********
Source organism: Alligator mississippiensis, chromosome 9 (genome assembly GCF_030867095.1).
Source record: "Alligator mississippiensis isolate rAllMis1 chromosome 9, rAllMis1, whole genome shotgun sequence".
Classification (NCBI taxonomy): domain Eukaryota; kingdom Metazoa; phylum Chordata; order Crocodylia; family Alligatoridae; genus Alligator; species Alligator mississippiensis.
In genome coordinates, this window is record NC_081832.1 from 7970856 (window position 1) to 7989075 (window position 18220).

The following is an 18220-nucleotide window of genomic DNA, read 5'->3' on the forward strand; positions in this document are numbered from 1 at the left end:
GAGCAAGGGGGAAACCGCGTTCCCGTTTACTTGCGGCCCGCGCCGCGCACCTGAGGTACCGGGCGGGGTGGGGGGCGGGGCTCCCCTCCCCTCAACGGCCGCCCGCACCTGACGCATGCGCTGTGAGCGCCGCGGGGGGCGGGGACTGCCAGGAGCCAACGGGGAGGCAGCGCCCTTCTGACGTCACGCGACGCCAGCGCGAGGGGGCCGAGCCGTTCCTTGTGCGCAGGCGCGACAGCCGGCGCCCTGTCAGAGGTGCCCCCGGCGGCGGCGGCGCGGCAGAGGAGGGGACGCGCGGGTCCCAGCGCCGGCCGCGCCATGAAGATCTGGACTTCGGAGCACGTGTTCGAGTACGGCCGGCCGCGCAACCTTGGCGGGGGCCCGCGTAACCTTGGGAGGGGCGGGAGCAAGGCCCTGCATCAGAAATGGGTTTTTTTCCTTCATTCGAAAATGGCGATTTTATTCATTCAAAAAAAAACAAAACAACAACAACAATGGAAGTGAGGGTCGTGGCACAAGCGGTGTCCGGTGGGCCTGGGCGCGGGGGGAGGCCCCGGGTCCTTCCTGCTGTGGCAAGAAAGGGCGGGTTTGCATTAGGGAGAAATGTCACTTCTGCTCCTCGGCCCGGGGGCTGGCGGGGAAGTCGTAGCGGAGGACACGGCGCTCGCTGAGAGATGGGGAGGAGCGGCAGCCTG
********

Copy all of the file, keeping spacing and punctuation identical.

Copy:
Source organism: Alligator mississippiensis, chromosome 9 (genome assembly GCF_030867095.1).
Source record: "Alligator mississippiensis isolate rAllMis1 chromosome 9, rAllMis1, whole genome shotgun sequence".
Classification (NCBI taxonomy): domain Eukaryota; kingdom Metazoa; phylum Chordata; order Crocodylia; family Alligatoridae; genus Alligator; species Alligator mississippiensis.
In genome coordinates, this window is record NC_081832.1 from 7970856 (window position 1) to 7989075 (window position 18220).

The following is an 18220-nucleotide window of genomic DNA, read 5'->3' on the forward strand; positions in this document are numbered from 1 at the left end:
GAGCAAGGGGGAAACCGCGTTCCCGTTTACTTGCGGCCCGCGCCGCGCACCTGAGGTACCGGGCGGGGTGGGGGGCGGGGCTCCCCTCCCCTCAACGGCCGCCCGCACCTGACGCATGCGCTGTGAGCGCCGCGGGGGGCGGGGACTGCCAGGAGCCAACGGGGAGGCAGCGCCCTTCTGACGTCACGCGACGCCAGCGCGAGGGGGCCGAGCCGTTCCTTGTGCGCAGGCGCGACAGCCGGCGCCCTGTCAGAGGTGCCCCCGGCGGCGGCGGCGCGGCAGAGGAGGGGACGCGCGGGTCCCAGCGCCGGCCGCGCCATGAAGATCTGGACTTCGGAGCACGTGTTCGAGTACGGCCGGCCGCGCAACCTTGGCGGGGGCCCGCGTAACCTTGGGAGGGGCGGGAGCAAGGCCCTGCATCAGAAATGGGTTTTTTTCCTTCATTCGAAAATGGCGATTTTATTCATTCAAAAAAAAACAAAACAACAACAACAATGGAAGTGAGGGTCGTGGCACAAGCGGTGTCCGGTGGGCCTGGGCGCGGGGGGAGGCCCCGGGTCCTTCCTGCTGTGGCAAGAAAGGGCGGGTTTGCATTAGGGAGAAATGTCACTTCTGCTCCTCGGCCCGGGGGCTGGCGGGGAAGTCGTAGCGGAGGACACGGCGCTCGCTGAGAGATGGGGAGGAGCGGCAGCCTG